Two OCAD U alumni win 2018 Governor General's Award

 

Wednesday, February 21, 2018

The Canada Council for the Arts has announced that Spring Hurlbut (AOCA, 1973) and Midi Onodera (AOCA, 1983) are among this year’s winners of the $25,000 Governor General’s Awards in Visual and Media Arts.

The prestigious $25,000 awards are funded by the Canada Council for the Arts, recognizing artistic achievement in visual and media arts and fine craft.

Onodera, a Toronto media artist, has been making films and videos for over 30 years. She has more than 25 independent short films to her credit as well as a theatrical feature film and short videos. Beginning in 2006, Midi created some 500 short videos or “Vidoodles” for various projects. She has published two essays on mobile cinema for the media journal Jump Cut.

Tanya Mars, a performance artist who nominated her says:

“Midi Onodera gained critical acclaim very early in her career with two remarkable films: Ten Cents a Dance (Parallax) (1985) and The Displaced View (1989) which launched her reputation as a thoughtful, daring filmmaker at a time when there was very little diversity in Canadian art.”

Hurlbut is known for her photography, large-scale installations and sculptures which sometime feature bones, claws and eggshells. She also makes large-scale installations, at times incorporating museum artifacts. Hurlbut was included in the 2010 Canadian Biennial and has exhibited in New York, Mexico City and Stuttgart, among other cities. Her art has been collected by the Musée d’art contemporain de Montréal, among other institutions.

Hurlbut was nominated by curator Jessica Bradley, who stated:

“Spring Hurlbut’s contemplative and eloquent works unsentimentally address mortality and our inevitable destiny in death. Her dedication to a subject so commonly avoided in contemporary Western culture is singular and courageous.”

The other winners are:

  • Glenn Alteen, curator, director, Vancouver (Outstanding Contribution Award)
  • Bruce Eves, visual artist, Toronto
  • Wyn Geleynse, media artist, London, Ont.
  • Spring Hurlbut, visual artist, Toronto
  • Jessica Bradley, curator (nominator)
  • Sandra Semchuk, photographer, Vancouver
  • Adrian Stimson, visual and performance artist, Siksika (Blackfoot) Nation in Alberta
  • Jack Sures, ceramic artist, Regina, Sask. (Saidye Bronfman Award for excellence in fine crafts)

The recipients will be presented their medallions by the Governor General of Canada, Julie Payette, on Wednesday March 28 at Rideau Hall in Ottawa.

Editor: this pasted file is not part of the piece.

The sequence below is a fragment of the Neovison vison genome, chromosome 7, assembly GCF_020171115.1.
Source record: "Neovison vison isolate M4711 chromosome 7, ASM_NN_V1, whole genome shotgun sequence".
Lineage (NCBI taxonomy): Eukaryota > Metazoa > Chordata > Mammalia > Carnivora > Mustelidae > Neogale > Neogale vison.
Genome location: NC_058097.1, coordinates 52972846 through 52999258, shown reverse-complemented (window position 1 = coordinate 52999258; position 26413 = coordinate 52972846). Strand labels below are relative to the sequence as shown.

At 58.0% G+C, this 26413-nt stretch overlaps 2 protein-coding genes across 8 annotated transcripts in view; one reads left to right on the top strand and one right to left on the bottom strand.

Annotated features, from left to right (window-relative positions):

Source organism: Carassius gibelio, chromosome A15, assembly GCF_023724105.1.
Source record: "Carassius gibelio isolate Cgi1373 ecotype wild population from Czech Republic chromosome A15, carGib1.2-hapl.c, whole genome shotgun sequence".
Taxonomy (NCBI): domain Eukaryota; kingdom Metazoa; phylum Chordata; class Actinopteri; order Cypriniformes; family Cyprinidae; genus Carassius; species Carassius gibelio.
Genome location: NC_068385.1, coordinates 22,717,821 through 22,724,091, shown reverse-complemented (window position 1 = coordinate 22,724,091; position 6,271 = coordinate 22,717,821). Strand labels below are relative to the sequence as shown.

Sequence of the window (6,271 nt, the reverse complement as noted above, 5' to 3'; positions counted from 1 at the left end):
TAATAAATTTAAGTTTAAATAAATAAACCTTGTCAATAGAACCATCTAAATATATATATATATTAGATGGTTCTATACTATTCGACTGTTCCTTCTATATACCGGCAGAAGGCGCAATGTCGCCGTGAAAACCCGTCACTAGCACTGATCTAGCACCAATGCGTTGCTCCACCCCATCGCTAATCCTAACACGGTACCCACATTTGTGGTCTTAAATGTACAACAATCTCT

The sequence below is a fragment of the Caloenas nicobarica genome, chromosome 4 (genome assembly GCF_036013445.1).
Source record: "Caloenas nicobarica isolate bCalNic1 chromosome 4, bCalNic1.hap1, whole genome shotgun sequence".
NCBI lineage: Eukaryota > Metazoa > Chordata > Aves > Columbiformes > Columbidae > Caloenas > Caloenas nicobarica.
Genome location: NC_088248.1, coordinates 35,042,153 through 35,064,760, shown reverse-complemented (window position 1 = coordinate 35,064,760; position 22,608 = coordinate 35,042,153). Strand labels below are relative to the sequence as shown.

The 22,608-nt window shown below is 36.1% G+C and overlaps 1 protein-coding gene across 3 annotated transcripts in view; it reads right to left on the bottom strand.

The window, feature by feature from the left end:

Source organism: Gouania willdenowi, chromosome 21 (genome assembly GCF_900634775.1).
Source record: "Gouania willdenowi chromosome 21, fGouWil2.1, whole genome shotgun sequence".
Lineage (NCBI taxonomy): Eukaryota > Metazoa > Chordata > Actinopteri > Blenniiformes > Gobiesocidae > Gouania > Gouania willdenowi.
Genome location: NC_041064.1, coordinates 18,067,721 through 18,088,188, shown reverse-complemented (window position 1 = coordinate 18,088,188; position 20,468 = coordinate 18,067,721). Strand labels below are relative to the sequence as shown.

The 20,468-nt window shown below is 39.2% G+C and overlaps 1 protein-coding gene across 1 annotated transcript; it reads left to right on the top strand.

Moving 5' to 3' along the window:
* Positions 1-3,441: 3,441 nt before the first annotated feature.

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Wednesday, February 21, 2018

The Canada Council for the Arts has announced that Spring Hurlbut (AOCA, 1973) and Midi Onodera (AOCA, 1983) are among this year’s winners of the $25,000 Governor General’s Awards in Visual and Media Arts.

The prestigious $25,000 awards are funded by the Canada Council for the Arts, recognizing artistic achievement in visual and media arts and fine craft.

Onodera, a Toronto media artist, has been making films and videos for over 30 years. She has more than 25 independent short films to her credit as well as a theatrical feature film and short videos. Beginning in 2006, Midi created some 500 short videos or “Vidoodles” for various projects. She has published two essays on mobile cinema for the media journal Jump Cut.

Tanya Mars, a performance artist who nominated her says:

“Midi Onodera gained critical acclaim very early in her career with two remarkable films: Ten Cents a Dance (Parallax) (1985) and The Displaced View (1989) which launched her reputation as a thoughtful, daring filmmaker at a time when there was very little diversity in Canadian art.”

Hurlbut is known for her photography, large-scale installations and sculptures which sometime feature bones, claws and eggshells. She also makes large-scale installations, at times incorporating museum artifacts. Hurlbut was included in the 2010 Canadian Biennial and has exhibited in New York, Mexico City and Stuttgart, among other cities. Her art has been collected by the Musée d’art contemporain de Montréal, among other institutions.

Hurlbut was nominated by curator Jessica Bradley, who stated:

“Spring Hurlbut’s contemplative and eloquent works unsentimentally address mortality and our inevitable destiny in death. Her dedication to a subject so commonly avoided in contemporary Western culture is singular and courageous.”

The other winners are:

  • Glenn Alteen, curator, director, Vancouver (Outstanding Contribution Award)
  • Bruce Eves, visual artist, Toronto
  • Wyn Geleynse, media artist, London, Ont.
  • Spring Hurlbut, visual artist, Toronto
  • Jessica Bradley, curator (nominator)
  • Sandra Semchuk, photographer, Vancouver
  • Adrian Stimson, visual and performance artist, Siksika (Blackfoot) Nation in Alberta
  • Jack Sures, ceramic artist, Regina, Sask. (Saidye Bronfman Award for excellence in fine crafts)

The recipients will be presented their medallions by the Governor General of Canada, Julie Payette, on Wednesday March 28 at Rideau Hall in Ottawa.